I am celebrating minor victories now after a line of rejections. First, I found out I won second place in the County Fair for the first chapter of a SF/F novel contest. I am delighted that the Fair has a literary arts category and rather pleased that I have earned a ribbon. Mine was an urban upbringing, and I have never won anything in the Fair before. I'm happy that I received two free tickets to the Fair and I can go listen to a SF/F panel, author interviews, and compete in Extreme Bobbing for Apples. Now that's a full weekend!
The second minor victory is that I heard back from On The Premises, an online literary magazine. My story "Effervescent" has made it to the next round in their latest contest. Of 318 entries, they selected 10 for the final round. This means I will get a detailed critique of my story. It also means that in a week I might find out I won some money and publication--they pay semi-pro and pro rates. So this could be the first piece of writing I've had published in a decade. I am really excited. I quite like the magazine, too. You should go read some of their back issues because they have a great premise. ;-) (http://www.onthepremises.com/).
Along the novel front, things are going really well. I have been steeped in restructuring narratives for the last month or so, but it has really been paying off. On my wall in my office I have a six foot long section of poster board with a universal Aristotelian story line pinned with some wool yarn. Along the line I have now locked in the position of several major scenes, represented by post-it notes. It's funny, the first version of my novel was a wild rush of 25K words in one weekend. All the ideas splattered out messy, creative, and vast because it was pure story and character, not scenes. Then the second version was the beginning of writing the particular scenes to tell the story, and that became very much dictated by this happens, then this happens, then this happens next. Now I am really doing some deliberate structuring. Thinking about theme, thinking about how my two narratives will play off one another, evaluating the perspective the scene is told from, and making sure one scene flows to the next raising questions or tensions. Now I kinda feel like I am managing data. Still generating scenes, but also doing a lot of big picture thought work. It's not always visible work but it is work. So much of writing is like that though. And writers need to have significant intrinsic motivation in order to succeed.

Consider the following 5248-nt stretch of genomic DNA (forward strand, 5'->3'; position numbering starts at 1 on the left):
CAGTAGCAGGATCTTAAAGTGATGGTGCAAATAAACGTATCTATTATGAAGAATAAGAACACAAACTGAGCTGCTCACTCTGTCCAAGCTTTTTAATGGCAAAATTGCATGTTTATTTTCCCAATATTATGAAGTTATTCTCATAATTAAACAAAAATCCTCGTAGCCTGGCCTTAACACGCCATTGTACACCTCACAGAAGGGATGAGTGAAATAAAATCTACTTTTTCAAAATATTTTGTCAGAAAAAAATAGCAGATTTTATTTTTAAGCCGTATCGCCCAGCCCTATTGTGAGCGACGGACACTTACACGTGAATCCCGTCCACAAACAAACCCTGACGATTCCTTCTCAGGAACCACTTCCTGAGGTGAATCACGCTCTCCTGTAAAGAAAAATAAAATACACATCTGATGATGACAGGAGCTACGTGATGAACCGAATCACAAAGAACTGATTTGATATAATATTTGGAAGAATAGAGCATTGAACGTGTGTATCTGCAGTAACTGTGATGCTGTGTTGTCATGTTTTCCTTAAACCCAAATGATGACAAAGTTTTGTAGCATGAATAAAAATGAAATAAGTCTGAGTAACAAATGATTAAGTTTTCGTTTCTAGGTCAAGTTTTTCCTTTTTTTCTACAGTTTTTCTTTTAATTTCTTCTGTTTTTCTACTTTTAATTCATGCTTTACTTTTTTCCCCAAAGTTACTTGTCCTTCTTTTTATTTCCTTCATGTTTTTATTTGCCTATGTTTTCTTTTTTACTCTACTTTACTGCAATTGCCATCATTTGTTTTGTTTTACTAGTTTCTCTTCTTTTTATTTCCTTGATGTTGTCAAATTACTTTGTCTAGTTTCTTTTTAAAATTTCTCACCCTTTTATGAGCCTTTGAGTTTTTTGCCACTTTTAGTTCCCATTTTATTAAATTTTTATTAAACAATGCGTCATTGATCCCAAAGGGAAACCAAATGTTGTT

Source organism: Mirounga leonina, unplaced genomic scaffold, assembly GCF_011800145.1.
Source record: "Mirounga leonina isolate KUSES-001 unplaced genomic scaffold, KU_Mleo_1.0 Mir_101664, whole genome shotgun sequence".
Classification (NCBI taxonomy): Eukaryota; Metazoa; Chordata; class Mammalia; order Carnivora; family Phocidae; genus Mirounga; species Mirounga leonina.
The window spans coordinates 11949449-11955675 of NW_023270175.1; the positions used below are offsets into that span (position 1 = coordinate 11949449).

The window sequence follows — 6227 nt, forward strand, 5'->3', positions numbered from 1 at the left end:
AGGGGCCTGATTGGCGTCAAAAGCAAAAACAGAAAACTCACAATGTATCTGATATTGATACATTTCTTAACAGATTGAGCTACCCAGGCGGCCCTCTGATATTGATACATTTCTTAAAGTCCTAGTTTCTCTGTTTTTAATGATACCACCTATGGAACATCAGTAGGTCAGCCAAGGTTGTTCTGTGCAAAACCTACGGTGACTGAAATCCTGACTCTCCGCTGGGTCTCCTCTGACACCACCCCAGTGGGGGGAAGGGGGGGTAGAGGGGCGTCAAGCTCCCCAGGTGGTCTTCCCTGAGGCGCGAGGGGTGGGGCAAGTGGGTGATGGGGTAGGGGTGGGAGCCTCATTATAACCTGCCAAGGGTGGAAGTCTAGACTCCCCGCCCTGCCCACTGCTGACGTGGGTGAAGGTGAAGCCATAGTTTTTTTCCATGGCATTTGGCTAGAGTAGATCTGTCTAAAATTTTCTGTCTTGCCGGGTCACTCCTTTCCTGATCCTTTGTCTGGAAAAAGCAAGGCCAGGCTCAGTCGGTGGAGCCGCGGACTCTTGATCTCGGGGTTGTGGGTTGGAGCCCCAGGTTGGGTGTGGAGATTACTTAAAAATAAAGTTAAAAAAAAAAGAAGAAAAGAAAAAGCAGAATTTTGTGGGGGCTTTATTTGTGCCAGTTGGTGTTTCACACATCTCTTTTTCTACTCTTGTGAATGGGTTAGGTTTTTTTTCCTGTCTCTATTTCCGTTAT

Motivation is something I have been thinking about lately. I have received some extrinsic motivation. The pretty red ribbon, a check, bragging rights--these are all extrinsic motivators. I remember way back when I though of being an English teacher I had to take a class on Education Psychology and we learned about motivating students. Turns out the teacher who hands out candy when students do their work often does motivational damage. One day the teacher runs out of candy and the student no longer receives an expected reward and is less motivated to do their homework. Also, what does candy have to do with homework anyway? A student who comes up with her own reasons for doing her homework, ones that don't depend on external factors, will consistently do her work and learn.
I had a really great conversation last week (a week and a half ago?) with my writing group about of all things, faith. I'm an atheist so I automatically grow slightly uncomfortable using that word after years of philosophy class debates where it was the most frustrating aspect of conversations with theists. But life is full of little ironies and I keep coming back to the notion that writing--being alone in a room with a blank paper or screen--is an act that requires a certain amount of faith. I have a quote next to my computer that reads, "Some things you have to believe in order to see." That is writing. It always starts with nothing and an author believes in her ideas, in her abilities, and because she believes, she can work. And when she works she makes something that was not there before. Writers make something from nothing. That's one of the coolest aspects of writing. There was a time when each of the most influential books I love simply did not exist. They never would have existed if the writer hadn't believed that he or she could write.
So the long and short of it is that I am delighted to find some external recognition. I was happy to post to Facebook about my visible successes with my writing. I will gladly pin my Fair ribbon to the wall in my office. These are external rewards and I value them. But far more valuable to me is that ultimately I write for myself. I write because I want to make something from nothing. I want to tell a good story that entertains and maybe sometimes informs, that has reader impact. And I never want to forget that for me, the parts of my writing that aren't visible to others are the most challenging and rewarding. And where the magic happens.